# Bottleneck building block in Residual learning networks

I am wondering about how 1x1 convolution can be used to change the dimensionality of feature maps in a residual learning network. Here the top 1x1 convolution changes the feature map size from 256 to 64. How is this possible?

In a previous post explaining 1x1 convolution in neural net, it is mentioned that, if a layer having $n_1$ feature maps is subjected to 1x1 convolution with $n_2$ filters then number of feature map changes to $n_2$. Shouldn't it be $n_1$$n_2 since each of the n_2 filters produce one output corresponding to each of the n_1 inputs. Also how does one generate 256 feature maps from 64, as done in the bottom layer. ## 1 Answer There's only one parameter for each input map in a 1*1 filter, actually the 1*1 convolution is multiplying the every element of an input map by the same scalar. So it is similar to getting 265 linear combinations out of 64 variables, the n-th feature map y_n is like,$$y_n=f(w_{n,1}x_1+w_{n,2}x_2+...+w_{n,64}x_{64})$$so actually we can get any number of output feature maps as we want. Of course if the output dimension is greater than the input dimension, the output would be redundant. • What is$w^n_i$?. Is it just$w_i$– Newstein Jul 1 '16 at 9:50 • @Newstein It's meant to be in accordance with the subscript of$y_n\$, so you have a different set of weights for different output channels. – dontloo Jul 1 '16 at 9:53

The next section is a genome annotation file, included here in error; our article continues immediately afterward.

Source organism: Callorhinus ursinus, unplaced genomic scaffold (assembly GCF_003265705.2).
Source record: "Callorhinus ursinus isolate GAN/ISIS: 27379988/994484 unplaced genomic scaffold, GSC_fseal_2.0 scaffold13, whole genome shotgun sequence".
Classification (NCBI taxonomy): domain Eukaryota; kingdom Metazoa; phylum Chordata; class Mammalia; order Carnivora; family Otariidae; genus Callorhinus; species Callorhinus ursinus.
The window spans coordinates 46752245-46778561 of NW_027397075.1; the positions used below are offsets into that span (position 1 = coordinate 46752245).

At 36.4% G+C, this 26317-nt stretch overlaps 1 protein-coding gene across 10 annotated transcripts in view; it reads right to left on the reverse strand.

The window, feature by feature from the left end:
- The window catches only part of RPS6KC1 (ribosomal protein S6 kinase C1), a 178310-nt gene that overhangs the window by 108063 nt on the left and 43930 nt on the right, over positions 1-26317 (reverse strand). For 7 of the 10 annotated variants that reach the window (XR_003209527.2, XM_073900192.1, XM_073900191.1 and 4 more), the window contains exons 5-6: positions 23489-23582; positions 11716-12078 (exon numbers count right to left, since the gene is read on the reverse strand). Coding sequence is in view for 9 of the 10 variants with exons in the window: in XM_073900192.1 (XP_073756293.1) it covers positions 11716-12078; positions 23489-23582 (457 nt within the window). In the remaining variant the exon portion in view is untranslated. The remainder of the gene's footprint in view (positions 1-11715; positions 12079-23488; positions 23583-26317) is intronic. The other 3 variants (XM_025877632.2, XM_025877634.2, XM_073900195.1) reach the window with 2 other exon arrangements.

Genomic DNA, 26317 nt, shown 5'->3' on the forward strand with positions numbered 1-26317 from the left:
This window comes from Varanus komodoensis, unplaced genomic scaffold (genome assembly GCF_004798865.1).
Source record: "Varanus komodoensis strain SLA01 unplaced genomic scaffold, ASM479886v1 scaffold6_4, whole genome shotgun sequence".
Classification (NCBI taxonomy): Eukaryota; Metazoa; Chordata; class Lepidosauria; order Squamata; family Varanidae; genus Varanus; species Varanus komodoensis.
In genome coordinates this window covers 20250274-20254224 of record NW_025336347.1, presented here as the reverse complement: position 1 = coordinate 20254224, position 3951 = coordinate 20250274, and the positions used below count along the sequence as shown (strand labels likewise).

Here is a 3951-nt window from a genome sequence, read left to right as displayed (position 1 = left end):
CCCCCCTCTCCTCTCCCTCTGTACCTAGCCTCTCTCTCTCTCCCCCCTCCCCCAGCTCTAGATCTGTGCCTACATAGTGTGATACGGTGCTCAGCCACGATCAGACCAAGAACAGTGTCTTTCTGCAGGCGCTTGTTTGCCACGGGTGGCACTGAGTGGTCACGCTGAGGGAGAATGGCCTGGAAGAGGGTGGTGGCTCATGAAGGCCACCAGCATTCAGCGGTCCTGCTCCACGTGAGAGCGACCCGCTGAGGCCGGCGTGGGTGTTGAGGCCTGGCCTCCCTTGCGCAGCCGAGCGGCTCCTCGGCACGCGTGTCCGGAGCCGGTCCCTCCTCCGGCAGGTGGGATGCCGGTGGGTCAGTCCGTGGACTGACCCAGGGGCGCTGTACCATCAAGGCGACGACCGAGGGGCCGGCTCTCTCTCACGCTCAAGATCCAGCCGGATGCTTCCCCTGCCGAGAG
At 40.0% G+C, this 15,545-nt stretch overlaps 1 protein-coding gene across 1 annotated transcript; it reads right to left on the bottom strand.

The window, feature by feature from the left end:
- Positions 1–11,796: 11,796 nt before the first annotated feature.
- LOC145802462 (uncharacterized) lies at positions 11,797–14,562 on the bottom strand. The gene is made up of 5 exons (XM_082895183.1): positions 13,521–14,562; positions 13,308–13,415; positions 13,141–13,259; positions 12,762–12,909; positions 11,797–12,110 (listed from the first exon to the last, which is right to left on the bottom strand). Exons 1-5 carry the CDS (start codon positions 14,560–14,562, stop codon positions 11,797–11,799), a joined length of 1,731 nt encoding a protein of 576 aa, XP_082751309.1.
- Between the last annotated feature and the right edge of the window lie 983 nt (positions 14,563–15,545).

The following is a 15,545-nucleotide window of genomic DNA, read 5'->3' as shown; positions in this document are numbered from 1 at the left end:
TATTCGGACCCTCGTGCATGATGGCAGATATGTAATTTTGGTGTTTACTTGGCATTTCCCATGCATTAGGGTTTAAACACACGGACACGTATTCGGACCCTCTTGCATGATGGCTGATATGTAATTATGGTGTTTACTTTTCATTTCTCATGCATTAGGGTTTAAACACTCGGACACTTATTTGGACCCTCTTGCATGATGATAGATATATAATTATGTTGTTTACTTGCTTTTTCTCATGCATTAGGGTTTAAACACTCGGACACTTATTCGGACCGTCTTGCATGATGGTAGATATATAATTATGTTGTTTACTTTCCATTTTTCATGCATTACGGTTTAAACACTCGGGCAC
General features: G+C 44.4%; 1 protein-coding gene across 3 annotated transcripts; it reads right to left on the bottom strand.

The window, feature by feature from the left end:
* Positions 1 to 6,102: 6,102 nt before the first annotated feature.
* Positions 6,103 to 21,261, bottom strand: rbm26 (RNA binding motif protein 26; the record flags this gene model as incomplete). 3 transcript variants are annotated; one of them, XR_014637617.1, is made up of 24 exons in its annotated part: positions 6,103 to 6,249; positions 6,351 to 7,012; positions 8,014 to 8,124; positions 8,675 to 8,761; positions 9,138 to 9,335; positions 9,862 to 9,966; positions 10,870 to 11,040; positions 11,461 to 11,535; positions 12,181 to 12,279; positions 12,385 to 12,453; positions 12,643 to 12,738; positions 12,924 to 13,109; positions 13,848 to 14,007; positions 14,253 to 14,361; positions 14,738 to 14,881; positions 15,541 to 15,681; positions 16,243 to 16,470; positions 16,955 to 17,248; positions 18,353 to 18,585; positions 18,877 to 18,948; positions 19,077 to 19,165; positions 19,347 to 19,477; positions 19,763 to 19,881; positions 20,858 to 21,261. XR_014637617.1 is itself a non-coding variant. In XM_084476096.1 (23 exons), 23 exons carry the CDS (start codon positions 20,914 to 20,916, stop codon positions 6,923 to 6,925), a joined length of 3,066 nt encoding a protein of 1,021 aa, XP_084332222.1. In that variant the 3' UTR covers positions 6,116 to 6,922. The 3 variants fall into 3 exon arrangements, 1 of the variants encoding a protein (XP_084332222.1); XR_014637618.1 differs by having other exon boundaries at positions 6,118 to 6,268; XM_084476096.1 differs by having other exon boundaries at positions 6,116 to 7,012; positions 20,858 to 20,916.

• @Newstein I made that up, it's not in the paper. :P – dontloo Jul 1 '16 at 9:54
• @Newstein yes by weights I mean the single parameter in a 1x1 filter, and there're not in total 64 filters, there are 64 output channels (or feature maps), which means there'll be 64*256 filters (you apply a different filter to each input channel, add up the results and apply an activation function to get the output of one channel) – dontloo Jul 1 '16 at 10:37
• @facuq yea it is, I've made some edit – dontloo Feb 9 '18 at 3:59